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Give Your Business Logic a Framework with Drools
Pages: 1, 2, 3, 4, 5, 6, 7

Smarter Rules

Fresh from building the application, you demonstrate the prototype above to the business users, and they remember a few more rules that they forgot to mention earlier. One of the new rules is that we shouldn't trade stocks where the quantity is a negative number (<0). "No problem," you say, and return to your desk, secure in the knowledge that you can quickly evolve your system.

The first thing you do is to update your simulator, and add the following code to BusinessRuleTest.java:


  
  /**
   * Tests the purchase of a stock 
   * makes sure the system will not accept 
   * negative numbers.
   */
  public void testNegativeStockBuy() 
                                throws Exception{
                
    //Create a Stock with our simulated values
      StockOffer testOffer = new StockOffer();
        testOffer.setStockName("MEGACORP");
        testOffer.setStockPrice(-22);
        testOffer.setStockQuantity(1000);
                
        //Run the rules on it
        BusinessLayer
              .evaluateStockPurchase(testOffer);
                
        //Is it what we expected?
        assertTrue("NO".equals(
          testOffer.getRecommendPurchase()));
}

This tests for the new rule described by the business users. If we run this JUnit test, our new test fails, as expected. We need to add a new rule to our .drl file, as follows.


<!-- Ensure that negative prices 
                            are not accepted-->      
  <rule name="Stock Price Not Negative">
    <!-- Parameters we can pass into 
                          the business rule -->
    <parameter identifier="stockOffer">
      <class>StockOffer</class>
    </parameter>
    <!-- Conditions or 'Left Hand Side' (LHS) 
       that must be met for rule to fire -->
    <java:condition>
      stockOffer.getStockPrice() < 0
    </java:condition>
    <!-- What happens when the business rule 
                              is activated -->
    <java:consequence>
      stockOffer.setRecommendPurchase(
                                  StockOffer.NO);       
      printStock(stockOffer);
    </java:consequence>
  </rule>

This rule is similar in format to the previous one, expect that our <java:condition> is different (testing for negative numbers) and the <java:consequence> sets the recommend purchase to No. We run our unit tests/simulator again, and this time the test passes.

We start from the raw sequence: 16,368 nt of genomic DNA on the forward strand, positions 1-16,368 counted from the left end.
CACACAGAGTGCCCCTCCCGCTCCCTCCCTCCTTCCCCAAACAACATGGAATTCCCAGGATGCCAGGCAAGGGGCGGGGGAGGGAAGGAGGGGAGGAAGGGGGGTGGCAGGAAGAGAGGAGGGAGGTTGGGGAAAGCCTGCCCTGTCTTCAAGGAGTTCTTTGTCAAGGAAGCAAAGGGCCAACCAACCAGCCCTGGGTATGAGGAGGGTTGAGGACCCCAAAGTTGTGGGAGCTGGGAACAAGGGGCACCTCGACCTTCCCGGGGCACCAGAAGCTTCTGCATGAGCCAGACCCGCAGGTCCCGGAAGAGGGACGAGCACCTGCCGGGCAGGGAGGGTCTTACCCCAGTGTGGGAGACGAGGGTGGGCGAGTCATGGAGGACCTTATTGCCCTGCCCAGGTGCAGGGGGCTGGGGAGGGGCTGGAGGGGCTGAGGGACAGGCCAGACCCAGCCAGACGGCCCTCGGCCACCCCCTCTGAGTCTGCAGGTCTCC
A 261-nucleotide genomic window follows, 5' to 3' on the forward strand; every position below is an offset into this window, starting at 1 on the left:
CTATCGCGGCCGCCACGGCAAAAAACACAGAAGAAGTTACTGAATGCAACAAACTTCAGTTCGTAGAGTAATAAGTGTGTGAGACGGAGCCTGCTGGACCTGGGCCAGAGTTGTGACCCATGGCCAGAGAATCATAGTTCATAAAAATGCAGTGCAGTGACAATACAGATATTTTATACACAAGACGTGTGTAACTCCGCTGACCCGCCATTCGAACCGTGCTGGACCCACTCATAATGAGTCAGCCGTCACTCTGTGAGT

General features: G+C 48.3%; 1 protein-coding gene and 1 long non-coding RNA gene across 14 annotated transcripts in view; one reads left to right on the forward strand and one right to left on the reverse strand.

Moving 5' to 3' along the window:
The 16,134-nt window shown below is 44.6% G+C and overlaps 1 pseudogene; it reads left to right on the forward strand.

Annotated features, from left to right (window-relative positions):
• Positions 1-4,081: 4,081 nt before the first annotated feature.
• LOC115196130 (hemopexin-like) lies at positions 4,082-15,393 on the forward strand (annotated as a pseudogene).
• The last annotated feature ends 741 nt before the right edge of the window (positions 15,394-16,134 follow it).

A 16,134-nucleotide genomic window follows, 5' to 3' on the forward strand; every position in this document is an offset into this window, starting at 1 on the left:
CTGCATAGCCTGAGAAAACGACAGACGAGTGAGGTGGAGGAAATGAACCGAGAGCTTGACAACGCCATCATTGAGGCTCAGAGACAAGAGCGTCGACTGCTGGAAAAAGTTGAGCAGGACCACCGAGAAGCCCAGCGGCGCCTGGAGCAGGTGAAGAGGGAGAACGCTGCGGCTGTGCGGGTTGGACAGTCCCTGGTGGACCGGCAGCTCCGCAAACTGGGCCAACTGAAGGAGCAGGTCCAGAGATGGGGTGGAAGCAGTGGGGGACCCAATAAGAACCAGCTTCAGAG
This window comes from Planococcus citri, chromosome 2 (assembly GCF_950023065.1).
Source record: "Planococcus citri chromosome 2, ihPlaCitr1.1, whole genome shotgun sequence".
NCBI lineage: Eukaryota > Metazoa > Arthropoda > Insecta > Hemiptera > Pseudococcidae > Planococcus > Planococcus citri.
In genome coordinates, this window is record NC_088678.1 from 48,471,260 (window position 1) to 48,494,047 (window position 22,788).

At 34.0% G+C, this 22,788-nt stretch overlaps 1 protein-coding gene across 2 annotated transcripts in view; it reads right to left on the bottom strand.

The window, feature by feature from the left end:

At this point, if you're used to procedural programming (like most Java programmers), you may be scratching your head: here we have a file containing two separate business rules, yet we haven't told the rule engine which is more important. However, our stock price (of -22) satisfies both rules (i.e., it is less than 0 and it is less than 100). Despite this, we get the correct result, even if we swap the order of the rules around. How does this work?

The extract of the console output below helps us to see what is going on. We see that both rules are firing (the [activationfired] line), and that the Recommend Buy is first set to Yes and then to No. How does Drools know to fire these rules in the correct order? If you look at the Stock Price Low Enough rule, you will see that one of the conditions is that recommendPurchase() is null. This is enough for the Drools rule engine to decide that the Stock Price Low Enough rule should be fired before the Stock Price Not Negative rule. This process is called conflict resolution.


FIRE RULES
----------
[ConditionTested: rule=Stock Price Not Negative; 
  condition=[Condition: stockOffer.getStockPrice() 
  < 0]; passed=true; tuple={[]}]
[ActivationCreated: rule=Stock Price Not Negative; 
  tuple={[]}]
[ObjectAsserted: handle=[fid:2];
   object=net.firstpartners.rp.StockOffer@16546ef]
[ActivationFired: rule=Stock Price Low Enough; 
   tuple={[]}]
[ActivationFired: rule=Stock Price Not Negative; 
   tuple={[]}]
Name:MEGACORP Price: -22 BUY:YES
Name:MEGACORP Price: -22 BUY:NO

If you're a procedural programmer, no matter how clever you think this is, you still may not trust it completely. That is why we have our unit tests/simulator: "hard" JUnit tests (using normal Java code) ensure that the rule engine makes its decisions along the lines we want it to. (And doesn't spend billions on worthless stock!) At the same time, the power and the flexibility of our rule engine allows us to quickly develop the business logic.

Later on, we will see more sophisticated forms of conflict resolution.

Pages: 1, 2, 3, 4, 5, 6, 7

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